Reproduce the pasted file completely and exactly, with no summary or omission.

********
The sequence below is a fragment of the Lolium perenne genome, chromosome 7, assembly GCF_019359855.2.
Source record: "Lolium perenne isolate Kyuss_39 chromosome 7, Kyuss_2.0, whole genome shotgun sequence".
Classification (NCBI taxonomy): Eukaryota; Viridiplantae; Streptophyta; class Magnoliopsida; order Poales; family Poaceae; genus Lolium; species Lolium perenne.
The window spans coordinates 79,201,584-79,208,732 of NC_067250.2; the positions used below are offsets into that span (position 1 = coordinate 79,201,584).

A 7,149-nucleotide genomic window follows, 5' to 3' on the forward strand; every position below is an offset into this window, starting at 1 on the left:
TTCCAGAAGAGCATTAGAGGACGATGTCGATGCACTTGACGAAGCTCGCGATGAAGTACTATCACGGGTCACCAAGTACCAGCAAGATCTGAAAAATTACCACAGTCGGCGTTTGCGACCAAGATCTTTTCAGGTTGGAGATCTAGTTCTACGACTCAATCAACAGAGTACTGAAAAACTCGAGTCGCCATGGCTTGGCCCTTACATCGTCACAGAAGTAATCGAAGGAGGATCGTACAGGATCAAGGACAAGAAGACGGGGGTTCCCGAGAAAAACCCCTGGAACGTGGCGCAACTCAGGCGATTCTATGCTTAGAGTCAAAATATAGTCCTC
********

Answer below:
The sequence below is a fragment of the Lolium perenne genome, chromosome 7, assembly GCF_019359855.2.
Source record: "Lolium perenne isolate Kyuss_39 chromosome 7, Kyuss_2.0, whole genome shotgun sequence".
Classification (NCBI taxonomy): Eukaryota; Viridiplantae; Streptophyta; class Magnoliopsida; order Poales; family Poaceae; genus Lolium; species Lolium perenne.
The window spans coordinates 79,201,584-79,208,732 of NC_067250.2; the positions used below are offsets into that span (position 1 = coordinate 79,201,584).

A 7,149-nucleotide genomic window follows, 5' to 3' on the forward strand; every position below is an offset into this window, starting at 1 on the left:
TTCCAGAAGAGCATTAGAGGACGATGTCGATGCACTTGACGAAGCTCGCGATGAAGTACTATCACGGGTCACCAAGTACCAGCAAGATCTGAAAAATTACCACAGTCGGCGTTTGCGACCAAGATCTTTTCAGGTTGGAGATCTAGTTCTACGACTCAATCAACAGAGTACTGAAAAACTCGAGTCGCCATGGCTTGGCCCTTACATCGTCACAGAAGTAATCGAAGGAGGATCGTACAGGATCAAGGACAAGAAGACGGGGGTTCCCGAGAAAAACCCCTGGAACGTGGCGCAACTCAGGCGATTCTATGCTTAGAGTCAAAATATAGTCCTC